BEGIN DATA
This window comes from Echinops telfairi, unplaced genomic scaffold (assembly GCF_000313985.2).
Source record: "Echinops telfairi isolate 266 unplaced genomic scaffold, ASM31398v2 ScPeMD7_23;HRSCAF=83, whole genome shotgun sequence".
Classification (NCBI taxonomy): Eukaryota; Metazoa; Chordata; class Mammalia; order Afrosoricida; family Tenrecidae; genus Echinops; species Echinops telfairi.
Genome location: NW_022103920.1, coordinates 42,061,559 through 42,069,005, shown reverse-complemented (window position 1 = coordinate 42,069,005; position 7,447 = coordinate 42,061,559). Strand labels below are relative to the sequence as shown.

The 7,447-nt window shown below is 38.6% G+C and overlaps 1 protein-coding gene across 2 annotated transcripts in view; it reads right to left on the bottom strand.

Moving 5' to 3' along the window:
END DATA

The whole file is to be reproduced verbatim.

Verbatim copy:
This window comes from Echinops telfairi, unplaced genomic scaffold (assembly GCF_000313985.2).
Source record: "Echinops telfairi isolate 266 unplaced genomic scaffold, ASM31398v2 ScPeMD7_23;HRSCAF=83, whole genome shotgun sequence".
Classification (NCBI taxonomy): Eukaryota; Metazoa; Chordata; class Mammalia; order Afrosoricida; family Tenrecidae; genus Echinops; species Echinops telfairi.
Genome location: NW_022103920.1, coordinates 42,061,559 through 42,069,005, shown reverse-complemented (window position 1 = coordinate 42,069,005; position 7,447 = coordinate 42,061,559). Strand labels below are relative to the sequence as shown.

The 7,447-nt window shown below is 38.6% G+C and overlaps 1 protein-coding gene across 2 annotated transcripts in view; it reads right to left on the bottom strand.

Moving 5' to 3' along the window: